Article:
by David Page)
|notes on the text|
Later, I began a vast but unsystematic exploration of the streets. I asked for no names. It was enough that the pavements were full of white men and women, the streets clanging with traffic, and that the restful roar of a great city rang in my ears. The cable-cars glided to all points of the compass. I took them one by one till I could go no farther. San Francisco has been pitched down on the sand-bunkers of the Bikaneer Desert. About one-fourth of it is ground reclaimed from the sea—any old-timer will tell you all about that. The remainder is ragged, unthrifty sand-hills, pegged down by houses.The San Francisco Cable-Cars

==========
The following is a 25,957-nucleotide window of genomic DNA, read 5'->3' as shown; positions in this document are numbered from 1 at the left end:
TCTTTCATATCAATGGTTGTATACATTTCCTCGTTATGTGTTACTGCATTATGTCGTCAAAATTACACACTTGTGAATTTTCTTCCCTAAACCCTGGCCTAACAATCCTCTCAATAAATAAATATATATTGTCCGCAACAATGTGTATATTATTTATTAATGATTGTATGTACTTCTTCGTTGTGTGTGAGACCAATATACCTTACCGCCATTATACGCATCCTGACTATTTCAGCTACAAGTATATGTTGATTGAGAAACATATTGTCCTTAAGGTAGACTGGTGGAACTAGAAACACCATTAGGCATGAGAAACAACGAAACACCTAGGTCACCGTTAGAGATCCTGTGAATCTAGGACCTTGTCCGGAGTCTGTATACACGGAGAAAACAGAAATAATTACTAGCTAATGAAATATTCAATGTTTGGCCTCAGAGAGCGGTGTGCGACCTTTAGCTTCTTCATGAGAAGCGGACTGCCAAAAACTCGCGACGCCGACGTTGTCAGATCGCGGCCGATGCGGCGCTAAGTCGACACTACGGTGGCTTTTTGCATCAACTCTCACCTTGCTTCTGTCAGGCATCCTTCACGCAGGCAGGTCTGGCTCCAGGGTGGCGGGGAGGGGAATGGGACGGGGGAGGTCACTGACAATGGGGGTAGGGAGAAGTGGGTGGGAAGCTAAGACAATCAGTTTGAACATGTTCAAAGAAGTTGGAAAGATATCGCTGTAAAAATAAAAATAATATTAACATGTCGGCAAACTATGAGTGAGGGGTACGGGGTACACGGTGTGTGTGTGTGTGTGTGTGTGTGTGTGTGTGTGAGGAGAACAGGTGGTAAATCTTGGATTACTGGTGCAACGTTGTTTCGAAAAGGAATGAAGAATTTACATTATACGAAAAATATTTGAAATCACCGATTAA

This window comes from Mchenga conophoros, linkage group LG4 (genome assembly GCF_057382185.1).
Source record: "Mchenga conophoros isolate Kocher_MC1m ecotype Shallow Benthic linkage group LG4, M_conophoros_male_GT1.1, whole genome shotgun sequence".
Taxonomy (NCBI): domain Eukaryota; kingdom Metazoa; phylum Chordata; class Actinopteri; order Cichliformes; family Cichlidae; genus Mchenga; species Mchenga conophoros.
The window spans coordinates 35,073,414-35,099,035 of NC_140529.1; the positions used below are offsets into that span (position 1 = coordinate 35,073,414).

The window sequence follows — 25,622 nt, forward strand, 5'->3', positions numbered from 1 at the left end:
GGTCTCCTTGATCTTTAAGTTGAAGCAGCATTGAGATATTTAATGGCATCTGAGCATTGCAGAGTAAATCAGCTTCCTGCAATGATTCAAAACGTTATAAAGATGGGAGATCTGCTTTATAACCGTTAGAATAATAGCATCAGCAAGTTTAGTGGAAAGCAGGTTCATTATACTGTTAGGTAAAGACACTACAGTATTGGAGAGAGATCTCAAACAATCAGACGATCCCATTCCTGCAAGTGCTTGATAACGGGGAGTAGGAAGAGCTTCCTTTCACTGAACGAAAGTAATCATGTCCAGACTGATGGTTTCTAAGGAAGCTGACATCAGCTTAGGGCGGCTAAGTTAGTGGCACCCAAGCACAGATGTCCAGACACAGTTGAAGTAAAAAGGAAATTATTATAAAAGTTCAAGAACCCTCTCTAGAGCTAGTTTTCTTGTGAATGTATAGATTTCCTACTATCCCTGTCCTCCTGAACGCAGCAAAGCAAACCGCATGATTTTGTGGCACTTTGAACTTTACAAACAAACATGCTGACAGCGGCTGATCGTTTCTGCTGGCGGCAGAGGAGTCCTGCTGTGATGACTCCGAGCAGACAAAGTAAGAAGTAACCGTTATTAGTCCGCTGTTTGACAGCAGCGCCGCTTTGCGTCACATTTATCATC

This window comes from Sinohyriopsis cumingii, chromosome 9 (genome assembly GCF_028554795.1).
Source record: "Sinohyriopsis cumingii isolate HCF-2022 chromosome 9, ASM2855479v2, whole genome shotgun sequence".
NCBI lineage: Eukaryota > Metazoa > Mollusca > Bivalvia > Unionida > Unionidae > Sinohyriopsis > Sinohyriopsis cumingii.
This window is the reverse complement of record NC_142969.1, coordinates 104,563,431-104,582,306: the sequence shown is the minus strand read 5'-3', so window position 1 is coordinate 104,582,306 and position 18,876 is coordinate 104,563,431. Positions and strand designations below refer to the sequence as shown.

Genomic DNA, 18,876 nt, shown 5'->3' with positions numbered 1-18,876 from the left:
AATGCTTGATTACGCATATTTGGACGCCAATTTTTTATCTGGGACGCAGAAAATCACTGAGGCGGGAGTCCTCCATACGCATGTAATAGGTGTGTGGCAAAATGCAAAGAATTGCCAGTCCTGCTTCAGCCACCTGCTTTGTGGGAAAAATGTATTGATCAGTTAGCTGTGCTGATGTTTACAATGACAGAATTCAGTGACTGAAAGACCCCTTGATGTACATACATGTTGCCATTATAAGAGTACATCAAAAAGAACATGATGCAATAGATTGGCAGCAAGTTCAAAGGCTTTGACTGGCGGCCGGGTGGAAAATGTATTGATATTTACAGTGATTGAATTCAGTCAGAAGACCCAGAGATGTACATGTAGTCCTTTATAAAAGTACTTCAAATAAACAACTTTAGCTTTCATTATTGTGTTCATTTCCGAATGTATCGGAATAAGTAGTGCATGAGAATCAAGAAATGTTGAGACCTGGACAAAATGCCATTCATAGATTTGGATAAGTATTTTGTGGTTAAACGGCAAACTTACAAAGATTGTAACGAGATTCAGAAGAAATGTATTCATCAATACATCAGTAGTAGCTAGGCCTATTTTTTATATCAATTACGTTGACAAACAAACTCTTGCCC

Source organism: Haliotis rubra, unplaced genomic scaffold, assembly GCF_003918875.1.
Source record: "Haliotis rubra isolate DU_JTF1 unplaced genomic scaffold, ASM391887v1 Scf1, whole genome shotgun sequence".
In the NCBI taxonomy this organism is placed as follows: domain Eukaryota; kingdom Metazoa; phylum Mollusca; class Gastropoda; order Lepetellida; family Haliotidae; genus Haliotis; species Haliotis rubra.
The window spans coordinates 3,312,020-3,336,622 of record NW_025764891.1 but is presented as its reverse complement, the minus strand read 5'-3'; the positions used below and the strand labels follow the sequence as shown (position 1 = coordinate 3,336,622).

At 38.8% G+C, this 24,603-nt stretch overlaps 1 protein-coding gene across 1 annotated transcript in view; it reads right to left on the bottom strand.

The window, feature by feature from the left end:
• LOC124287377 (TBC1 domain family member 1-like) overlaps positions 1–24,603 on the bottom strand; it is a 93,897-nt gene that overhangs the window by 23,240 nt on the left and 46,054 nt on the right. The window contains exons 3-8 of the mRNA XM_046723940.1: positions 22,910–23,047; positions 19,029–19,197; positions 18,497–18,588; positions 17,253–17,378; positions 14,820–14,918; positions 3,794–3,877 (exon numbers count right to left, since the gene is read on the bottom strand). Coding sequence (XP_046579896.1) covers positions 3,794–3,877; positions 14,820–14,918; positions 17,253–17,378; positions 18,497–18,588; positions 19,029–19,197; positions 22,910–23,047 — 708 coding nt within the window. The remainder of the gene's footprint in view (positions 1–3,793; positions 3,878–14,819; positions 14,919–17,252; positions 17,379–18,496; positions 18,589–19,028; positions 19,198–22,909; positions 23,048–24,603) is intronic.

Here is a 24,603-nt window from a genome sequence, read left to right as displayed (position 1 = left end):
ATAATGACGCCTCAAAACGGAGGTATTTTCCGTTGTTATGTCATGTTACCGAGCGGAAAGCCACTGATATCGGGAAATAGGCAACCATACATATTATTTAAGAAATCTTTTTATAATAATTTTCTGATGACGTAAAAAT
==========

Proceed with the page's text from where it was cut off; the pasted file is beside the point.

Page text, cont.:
From an English point of view there has not been the least attempt at grading those hills, and indeed you might as well try to grade the hillocks of Sind. The cable-cars have for all practical purposes made San Francisco a dead level. They take no count of rise or fall, but slide equably on their appointed courses from one end to the other of a six-mile street. They turn corners almost at right angles; cross other lines, and, for aught I know, may run up the sides of houses. There is no visible agency of their flight; but once in a while you shall pass a five-storied building, humming with machinery that winds up an everlasting wire-cable, and the initiated will tell you that here is the mechanism. I gave up asking questions. If it pleases Providence to make a car run up and down a slit in the ground for many miles, and if for twopence-halfpenny I can ride in that car, why shall I seek the reasons of the miracle?